Old Books
Credit: Tom Woodward from Richmond, VA, US. Public Domain via Wikimedia Commons

I love getting lost in a good novel. I love escaping to a different time or a different culture, and the opportunity it gives me to live life through the eyes of others. I read novels from around the world and enjoy both modern works and the classics. While I know that novels have been around for a few hundred years, I got to wondering exactly how long people have been enjoying them and which novel would be considered the first one ever published.

As with most questions I have in life these days, I decided to Google it, but did not manage to find a definite answer. It seems that several books might be named as the first novel ever published. Participants in a discussion on this topic on Quora10 nominated a variety of candidates from The Book of Job to Gargantua by Rabelais. However, contributors also pointed out that the choice of which one is actually the first published novel will depend on the definitions of "novel" and "published."

A novel is generally defined1 as a fictional prose work which is not just a collection of short stories or a loosely connected sequence of episodes, but rather a long story with a well-constructed narrative with a unified plot which features believable, well-rounded characters. A novel is also defined by its length. It should be longer than both a short story and a novella.  In contrast to plays, which are intended for public performance, novels are intended for private enjoyment by an individual.

Murasaki Shikibu in formal Heian-era twelve-layered kimono
Credit: "Tosa Mitsuoki 001" by Tosa Mitsuoki (1617 - 1691) - Source: The Tale of Genji: Legends and PaintingsAlso found at Faculty of Oriental Studies at the University of Oxford website. Licensed under Public Domain via Wikimedia Commons - https://commons.wikime

The Tale of Genji, written by Murasaki Shikibu in the eleventh century to entertain the cloistered court ladies of Heian era Japan, is often named as the first novel ever written. Genji is considered to be a novel because it is a long fictional prose work with a unified structure which examines the psychological motivations of its main protagonist and supporting characters. However, it may also be argued that it is not a true novel because of its weak plot. The tale simply follows the main character through his life as the reader shares his various romantic entanglements, and appears to finish abruptly in mid-sentence.2, 3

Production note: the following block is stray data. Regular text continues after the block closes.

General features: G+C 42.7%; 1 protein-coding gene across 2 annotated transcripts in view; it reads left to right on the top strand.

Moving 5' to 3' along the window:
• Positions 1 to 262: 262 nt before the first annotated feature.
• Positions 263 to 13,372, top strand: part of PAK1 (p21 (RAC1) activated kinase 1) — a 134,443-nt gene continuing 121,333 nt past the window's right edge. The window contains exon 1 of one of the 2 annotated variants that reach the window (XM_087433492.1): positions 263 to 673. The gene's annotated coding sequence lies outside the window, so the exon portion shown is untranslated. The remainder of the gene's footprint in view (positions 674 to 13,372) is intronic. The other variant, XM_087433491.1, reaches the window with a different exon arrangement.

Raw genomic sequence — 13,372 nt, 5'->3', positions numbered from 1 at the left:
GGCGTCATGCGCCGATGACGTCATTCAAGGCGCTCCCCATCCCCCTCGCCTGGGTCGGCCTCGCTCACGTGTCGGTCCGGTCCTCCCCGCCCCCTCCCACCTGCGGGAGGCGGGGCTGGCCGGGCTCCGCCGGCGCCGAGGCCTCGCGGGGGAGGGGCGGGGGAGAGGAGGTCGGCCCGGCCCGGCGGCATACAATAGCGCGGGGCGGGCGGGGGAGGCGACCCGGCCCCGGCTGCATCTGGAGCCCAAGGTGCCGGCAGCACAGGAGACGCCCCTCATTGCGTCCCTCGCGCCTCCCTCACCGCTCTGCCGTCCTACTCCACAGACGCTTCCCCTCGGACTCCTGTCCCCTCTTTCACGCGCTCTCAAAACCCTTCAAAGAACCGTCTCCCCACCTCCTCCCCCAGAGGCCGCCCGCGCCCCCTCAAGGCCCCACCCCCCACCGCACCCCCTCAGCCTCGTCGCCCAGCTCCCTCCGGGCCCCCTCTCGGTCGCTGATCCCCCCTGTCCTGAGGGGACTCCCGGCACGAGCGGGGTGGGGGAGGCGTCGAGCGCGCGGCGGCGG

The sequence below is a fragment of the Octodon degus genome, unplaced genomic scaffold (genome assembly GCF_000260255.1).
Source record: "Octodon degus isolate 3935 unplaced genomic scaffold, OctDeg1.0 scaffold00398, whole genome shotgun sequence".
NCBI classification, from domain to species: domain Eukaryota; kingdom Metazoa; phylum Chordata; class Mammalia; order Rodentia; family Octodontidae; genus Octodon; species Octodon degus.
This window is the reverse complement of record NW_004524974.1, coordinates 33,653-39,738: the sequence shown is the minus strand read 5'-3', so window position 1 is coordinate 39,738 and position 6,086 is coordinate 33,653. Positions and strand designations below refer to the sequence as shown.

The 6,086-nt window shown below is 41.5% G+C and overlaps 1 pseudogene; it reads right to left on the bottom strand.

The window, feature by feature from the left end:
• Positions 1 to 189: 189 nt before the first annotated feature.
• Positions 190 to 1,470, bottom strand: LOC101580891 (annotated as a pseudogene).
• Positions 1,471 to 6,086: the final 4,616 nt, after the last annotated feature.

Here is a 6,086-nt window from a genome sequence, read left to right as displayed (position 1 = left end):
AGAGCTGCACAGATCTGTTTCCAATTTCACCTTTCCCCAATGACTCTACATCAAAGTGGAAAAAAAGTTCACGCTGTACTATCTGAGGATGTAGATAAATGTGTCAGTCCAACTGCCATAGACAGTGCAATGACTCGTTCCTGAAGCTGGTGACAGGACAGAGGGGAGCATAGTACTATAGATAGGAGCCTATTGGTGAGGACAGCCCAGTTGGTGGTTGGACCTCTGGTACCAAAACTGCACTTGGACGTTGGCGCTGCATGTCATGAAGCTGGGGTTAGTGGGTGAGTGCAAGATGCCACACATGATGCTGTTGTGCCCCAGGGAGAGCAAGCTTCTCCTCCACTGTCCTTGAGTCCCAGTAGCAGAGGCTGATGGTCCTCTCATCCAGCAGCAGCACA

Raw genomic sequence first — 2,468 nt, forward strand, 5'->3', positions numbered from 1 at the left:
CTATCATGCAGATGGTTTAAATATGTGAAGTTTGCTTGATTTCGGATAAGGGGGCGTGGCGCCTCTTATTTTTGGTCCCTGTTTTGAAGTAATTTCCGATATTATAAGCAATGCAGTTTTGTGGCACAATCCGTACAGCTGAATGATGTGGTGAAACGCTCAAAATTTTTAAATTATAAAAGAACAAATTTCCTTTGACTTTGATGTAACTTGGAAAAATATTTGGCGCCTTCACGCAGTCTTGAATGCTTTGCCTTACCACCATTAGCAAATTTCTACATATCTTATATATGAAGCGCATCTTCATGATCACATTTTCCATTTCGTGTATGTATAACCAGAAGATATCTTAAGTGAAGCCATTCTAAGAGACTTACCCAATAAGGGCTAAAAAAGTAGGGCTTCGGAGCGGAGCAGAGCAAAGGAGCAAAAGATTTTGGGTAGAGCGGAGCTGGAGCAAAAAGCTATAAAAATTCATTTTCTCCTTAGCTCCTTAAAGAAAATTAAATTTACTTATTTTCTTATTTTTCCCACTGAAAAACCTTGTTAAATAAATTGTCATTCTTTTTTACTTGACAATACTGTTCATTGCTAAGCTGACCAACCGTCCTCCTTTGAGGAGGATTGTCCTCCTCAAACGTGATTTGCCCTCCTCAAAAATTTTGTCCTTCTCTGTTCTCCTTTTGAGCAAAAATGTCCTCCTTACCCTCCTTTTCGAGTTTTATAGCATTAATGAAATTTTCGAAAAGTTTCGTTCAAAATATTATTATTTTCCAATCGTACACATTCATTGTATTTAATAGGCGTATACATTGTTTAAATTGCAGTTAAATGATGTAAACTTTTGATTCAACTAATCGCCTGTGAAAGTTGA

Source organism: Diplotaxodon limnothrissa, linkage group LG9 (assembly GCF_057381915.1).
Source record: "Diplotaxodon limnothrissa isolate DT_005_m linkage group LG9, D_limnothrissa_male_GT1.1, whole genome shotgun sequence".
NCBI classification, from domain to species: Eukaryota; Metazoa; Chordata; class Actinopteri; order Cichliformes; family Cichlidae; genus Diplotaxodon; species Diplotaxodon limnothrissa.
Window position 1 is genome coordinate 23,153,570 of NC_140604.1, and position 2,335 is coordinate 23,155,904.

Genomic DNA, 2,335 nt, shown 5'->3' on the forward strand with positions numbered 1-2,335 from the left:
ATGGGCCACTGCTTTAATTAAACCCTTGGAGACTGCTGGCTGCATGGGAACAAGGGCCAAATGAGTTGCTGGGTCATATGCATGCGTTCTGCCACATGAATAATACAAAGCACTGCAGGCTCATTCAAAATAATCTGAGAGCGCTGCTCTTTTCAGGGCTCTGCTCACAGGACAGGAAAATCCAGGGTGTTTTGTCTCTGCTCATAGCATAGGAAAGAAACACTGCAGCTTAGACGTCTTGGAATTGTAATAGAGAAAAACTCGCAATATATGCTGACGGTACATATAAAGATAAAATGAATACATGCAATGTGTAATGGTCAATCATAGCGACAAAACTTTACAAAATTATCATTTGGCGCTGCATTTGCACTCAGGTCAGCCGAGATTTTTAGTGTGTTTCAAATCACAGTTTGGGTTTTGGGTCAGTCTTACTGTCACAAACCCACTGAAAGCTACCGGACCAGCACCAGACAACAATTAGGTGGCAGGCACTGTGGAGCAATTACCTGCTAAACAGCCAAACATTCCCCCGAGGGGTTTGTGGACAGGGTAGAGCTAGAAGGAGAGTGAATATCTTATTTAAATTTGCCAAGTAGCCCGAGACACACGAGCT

The Tale of Genji
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Whether Genji was actually a "published" novel is another question. Publication is a process which makes reasonably-priced printed editions of a work available to a wide audience of literate readers. This was historically made possible by the introduction of mass printing technology and the ready availability of paper. While the Heian court ladies were literate, they probably did not constitute a wide audience. Also, Shikibu's original manuscript was not printed but circulated by means of hand-written manuscripts which were copied and re-copied many times.

An environment favorable for the development of published novels first appeared in China, where paper-making was perfected in 105 A.D. The use of paper for the mass production of printed materials was made possible by the invention of movable type in the 11th century, during the Song Dynasty. The availability of printed books in turn encouraged the spread of literacy and created a market for entertaining fiction4, 5.